The History Of The Blind Beggar
In The Legend Of The Blind Beggar Henry de Montfort was wounded and lost his sight in the Battle of Evesham in 1265, and was nursed to health by a baroness, and together they had a child named Besse. He became the "Blind Beggar of Bednal Green" and used to beg at the crossroads. The story of how he went from landed gentry to poor beggar became popular in the Tudor era, and was revived by Percy’s Reliques of Ancient English Poetry, published in 1765. The legend came to be adopted in the arms of the Metropolitan Borough of Bethnal Green in 1900.
William Booth (1829-1912) Booth was the founder of The Salvation Army and preached his first sermon outside the Beggar. William and Catherine Booth opened the "Whitechapel Mission". BOOTH HOUSE (a mens resettlement centre), now stands in Whitechapel Road and a statue of him also stands close by. The pub is a common tourist attraction for Salvationists.
Ronnie Kray & George Cornell On 9th March 1966 Ron Kray walked into the saloon bar of The Blind Beggar and shot George Cornell in the head using a 9mm Mauser.
Legend would have it that this happened because Cornell had called Ronnie a 'big fat poof', in public, to which Ron obviously took offence and sought revenge.
This story seems highly unlikely according to reliable sources and it is more likely the shooting occurred due to a 'business disagreement' involving the Richardson Brothers.
After getting a tip-off that Cornell was in the pub, Ron Kray arrived with another member of The Firm, ‘Scotch’ Ian Barrie. Cornell was seated at the bar, drinking a Gin and Tonic. On seeing Ronnie, Cornell mocked him further and in silence Ron took the gun from his pocket and shot George Cornell in the head. Ian Barrie fired some shots into the ceiling. They turned around and walked out as calmly as they had come in. The record playing on the jukebox (which also took a bullet), at the time was 'The Sun Ain't Gonna Shine Anymore' by the Walker Brothers.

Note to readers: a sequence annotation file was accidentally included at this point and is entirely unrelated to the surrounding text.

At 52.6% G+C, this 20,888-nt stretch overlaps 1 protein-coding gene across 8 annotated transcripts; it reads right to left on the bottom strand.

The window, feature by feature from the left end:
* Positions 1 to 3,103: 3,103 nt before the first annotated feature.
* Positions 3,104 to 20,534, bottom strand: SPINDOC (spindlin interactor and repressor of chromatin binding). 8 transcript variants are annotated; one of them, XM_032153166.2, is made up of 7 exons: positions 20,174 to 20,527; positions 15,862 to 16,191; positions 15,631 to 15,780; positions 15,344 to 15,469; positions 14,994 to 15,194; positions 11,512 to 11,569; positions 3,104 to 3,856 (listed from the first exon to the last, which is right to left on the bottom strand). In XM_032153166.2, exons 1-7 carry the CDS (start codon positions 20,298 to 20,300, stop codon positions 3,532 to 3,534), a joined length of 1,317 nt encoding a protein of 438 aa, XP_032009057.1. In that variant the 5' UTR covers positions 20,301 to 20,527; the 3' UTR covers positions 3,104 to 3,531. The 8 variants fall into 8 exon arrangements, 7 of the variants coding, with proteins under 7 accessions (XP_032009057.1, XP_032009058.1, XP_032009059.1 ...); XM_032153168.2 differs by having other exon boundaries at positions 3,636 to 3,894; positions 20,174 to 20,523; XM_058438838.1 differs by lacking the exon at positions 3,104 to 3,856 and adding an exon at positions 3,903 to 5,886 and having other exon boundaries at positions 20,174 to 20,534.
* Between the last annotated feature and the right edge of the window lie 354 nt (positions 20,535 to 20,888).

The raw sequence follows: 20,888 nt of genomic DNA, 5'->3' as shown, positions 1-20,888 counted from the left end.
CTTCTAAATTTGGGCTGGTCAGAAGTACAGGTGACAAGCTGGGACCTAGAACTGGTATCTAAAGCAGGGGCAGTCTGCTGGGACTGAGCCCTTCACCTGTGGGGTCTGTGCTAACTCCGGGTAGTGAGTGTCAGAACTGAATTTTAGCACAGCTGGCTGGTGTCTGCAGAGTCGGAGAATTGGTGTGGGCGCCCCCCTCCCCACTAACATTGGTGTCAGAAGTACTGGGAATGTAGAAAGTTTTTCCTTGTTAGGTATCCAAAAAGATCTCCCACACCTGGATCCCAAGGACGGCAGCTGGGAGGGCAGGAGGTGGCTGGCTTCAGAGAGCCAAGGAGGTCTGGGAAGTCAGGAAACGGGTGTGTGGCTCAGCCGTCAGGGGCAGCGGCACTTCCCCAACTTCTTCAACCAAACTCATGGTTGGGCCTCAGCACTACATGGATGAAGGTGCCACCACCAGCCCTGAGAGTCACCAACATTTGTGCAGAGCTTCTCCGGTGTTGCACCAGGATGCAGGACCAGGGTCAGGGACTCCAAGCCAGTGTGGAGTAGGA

Below are copies of the actual newspaper articles published in The Times, from the time of the shooting to the verdict at The Old Bailey. Please click on them to enlarge.
This wasn't the first murder in The Blind Beggar. In 1904 a man called Wallis who was a member of The Blind Beggar Gang (a notorious firm of pick-pockets who frequented the pub), stabbed another man in the eye with an umbrella.
More Recently... In 2005 David Dobson bought The Blind Beggar,after being the face of the pub for over five years. This brought about a full refurb of the pubs interior, while keeping its Victorian splendour and style, with comfortable seating areas and open fires for the winter months.
Today you can expect to find a friendly mix of locals, history -seeking visitors, celebrities and even the odd ghost hunter. ‘Most Haunted’ were here for part of their 2006 live Halloween show.
Due to the pubs success, notoriety and location, The Blind Beggar remains one of the favourite stops on various theme tours, including the The Ripper Walk.